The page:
By any reasonable measure, I am at best an average athlete. In high school, the dread 600-yard run for the President’s Physical Fitness Award ended in barfing episodes more than once. I didn’t have much patience for team sports, and I grew up in household where work was generally valued over play. However, when I was twelve, my parents signed me up for an after-school ski program at Pat’s Peak through the local YMCA. I hacked my way down the J-Bar slope on ancient wooden skis with screw-in metal edges and Cubco plate bindings that my Dad was resourceful enough to figure out how to attach to my auction-house leather-and-plastic boots. Adjust the bindings? I don’t think we knew you were supposed to do that. The next year found me back at Pat’s every weekend, mostly skiing alone, emulating better skiers and progressing slowly from a snowplow (that’s what we called it back them) to a stem christie (a lost art) to something like a wide-track parallel turn. But, as Warren Miller says, once you take that first chairlift ride, your life will be screwed up forever. So it went with me.

Nancy and I spent our early twenties day-skiing Killington, and our late 20s enjoying pre-Christmas ski weeks at Sugarloaf each year. It was at Sugarloaf that I finally took real lessons and learned some semblance of technique. It was also at the Loaf that I was first exposed to really great skiers — racers, instructors, and patrollers who could ski anything with a casual grace that simply blew me way. Several years in a row, I skied with Sugarloaf instructor Rocky Freeman. Rocky — a sometime bush-pilot and an excellent teacher — was a heroic figure to me, and I happily followed him down ridiculously steep terrain, emulating his every move. Against all odds, a couple of those moves even stuck.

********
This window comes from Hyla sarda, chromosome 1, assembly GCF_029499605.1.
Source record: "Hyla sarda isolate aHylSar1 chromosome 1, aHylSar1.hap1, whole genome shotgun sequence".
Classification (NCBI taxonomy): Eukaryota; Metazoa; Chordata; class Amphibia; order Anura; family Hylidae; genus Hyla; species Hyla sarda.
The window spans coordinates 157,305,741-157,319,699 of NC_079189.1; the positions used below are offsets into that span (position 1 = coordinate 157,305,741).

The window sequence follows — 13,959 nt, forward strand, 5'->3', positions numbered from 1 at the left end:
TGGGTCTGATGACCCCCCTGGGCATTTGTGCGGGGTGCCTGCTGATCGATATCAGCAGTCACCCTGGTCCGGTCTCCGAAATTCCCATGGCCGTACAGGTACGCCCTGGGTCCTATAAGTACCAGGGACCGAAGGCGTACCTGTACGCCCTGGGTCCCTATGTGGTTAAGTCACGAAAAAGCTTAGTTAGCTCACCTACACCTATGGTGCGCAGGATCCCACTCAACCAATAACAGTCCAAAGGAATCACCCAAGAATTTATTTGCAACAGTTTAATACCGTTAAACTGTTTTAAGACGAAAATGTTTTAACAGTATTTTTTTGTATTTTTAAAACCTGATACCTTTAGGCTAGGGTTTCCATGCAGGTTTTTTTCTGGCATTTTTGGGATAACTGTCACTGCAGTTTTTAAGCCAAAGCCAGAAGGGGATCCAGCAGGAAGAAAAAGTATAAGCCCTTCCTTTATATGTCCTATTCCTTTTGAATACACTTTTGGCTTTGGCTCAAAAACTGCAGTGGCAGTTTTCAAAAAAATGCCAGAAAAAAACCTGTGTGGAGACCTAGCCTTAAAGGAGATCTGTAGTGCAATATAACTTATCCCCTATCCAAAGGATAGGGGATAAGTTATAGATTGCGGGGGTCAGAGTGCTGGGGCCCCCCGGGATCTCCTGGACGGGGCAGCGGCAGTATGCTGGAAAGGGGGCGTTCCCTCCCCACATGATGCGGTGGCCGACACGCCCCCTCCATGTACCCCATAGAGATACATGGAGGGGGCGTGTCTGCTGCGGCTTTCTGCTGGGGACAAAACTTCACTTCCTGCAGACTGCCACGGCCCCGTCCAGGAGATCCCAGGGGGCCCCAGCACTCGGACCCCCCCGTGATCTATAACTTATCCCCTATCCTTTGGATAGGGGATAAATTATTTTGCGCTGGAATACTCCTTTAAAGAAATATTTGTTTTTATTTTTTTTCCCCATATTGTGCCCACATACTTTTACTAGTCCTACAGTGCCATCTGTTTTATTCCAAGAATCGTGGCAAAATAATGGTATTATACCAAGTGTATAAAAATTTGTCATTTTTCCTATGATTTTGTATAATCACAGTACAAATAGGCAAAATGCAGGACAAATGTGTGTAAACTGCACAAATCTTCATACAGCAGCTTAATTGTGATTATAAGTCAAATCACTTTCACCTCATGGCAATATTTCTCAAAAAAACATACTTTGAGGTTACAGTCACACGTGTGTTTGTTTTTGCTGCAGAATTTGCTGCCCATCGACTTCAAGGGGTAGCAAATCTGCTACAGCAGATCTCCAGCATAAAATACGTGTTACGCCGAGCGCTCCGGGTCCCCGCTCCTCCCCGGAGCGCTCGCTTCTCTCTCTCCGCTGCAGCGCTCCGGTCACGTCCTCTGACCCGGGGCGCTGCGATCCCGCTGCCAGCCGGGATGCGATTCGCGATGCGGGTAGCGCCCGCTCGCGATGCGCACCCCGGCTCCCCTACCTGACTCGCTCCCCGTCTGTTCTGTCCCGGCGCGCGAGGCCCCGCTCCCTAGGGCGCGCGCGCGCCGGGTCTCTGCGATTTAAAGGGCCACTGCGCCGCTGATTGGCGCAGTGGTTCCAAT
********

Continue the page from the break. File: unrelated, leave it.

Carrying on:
Today, I found myself contemplating my humble beginnings and slow maturation as a skier. For past four or five seasons, I’ve managed to squeeze out forty-plus days of skiing each season. My skiing has gradually improved by dint of sheer repetition — but also because I once again find myself surrounded great skiers I can emulate. If you ski every weekend at Waterville Valley, you probably take it for granted that just about everyone is a pretty good skier. Having spent a week out west in February, I can, however, report that the art of skiing as it’s practiced here is highly refined. I’ve spent the past few years carefully studying the technique of the best skiers on the hill — BBTS coaches and racers, Snowsports instructors, and our excellent ski patrollers. I can’t say too much of it has rubbed off, but it’s good to have role models.

Even better — and I have no idea how this has happened — I’ve become friends with some of those amazing skiers I’ve admired from the chairlift. My second run this morning, I caught up with patroller Kevin. Kevin’s a powerful skier who carves quiet arcs down the hill, hardly seeming to exert himself no matter how steep the terrain. A few runs later, I hooked up with instructors Dick and Mike — PSIA Level Three coaches who ski with rhythmic grace and ease at eye-watering speeds — and we ripped down Tippe and World Cup for some of the best runs of the season. Somehow I managed to keep up, almost-but-not-quite matching them turn for turn. We won’t talk about my technique; skiing with your heroes is one thing, but it’s certainly better that I was following and not leading so they didn’t have to watch. It’s gratifying to get to ski with people who are so good at what they do, and who obviously enjoy it enormously.

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Speaking of heroes: I hope you’ll be able to attend the book-signing by the authors of A Hero Is More Than A Sandwich: Tales of a “Volunteered” Fireman. Penned by Waterville Valley Ski Resort President Bob Fries, with a special tribute to the firefighters of 9/11 by Tom Gross, the book humorously recalls their service as volunteer firefighters in Waterville Valley.

The book signing will be held at Diamond’s Edge North on Saturday, March 19th from 3pm till 5pm. Bob and Tom have kindly offered to donate a portion of each book sold that evening to the Waterville Valley Foundation.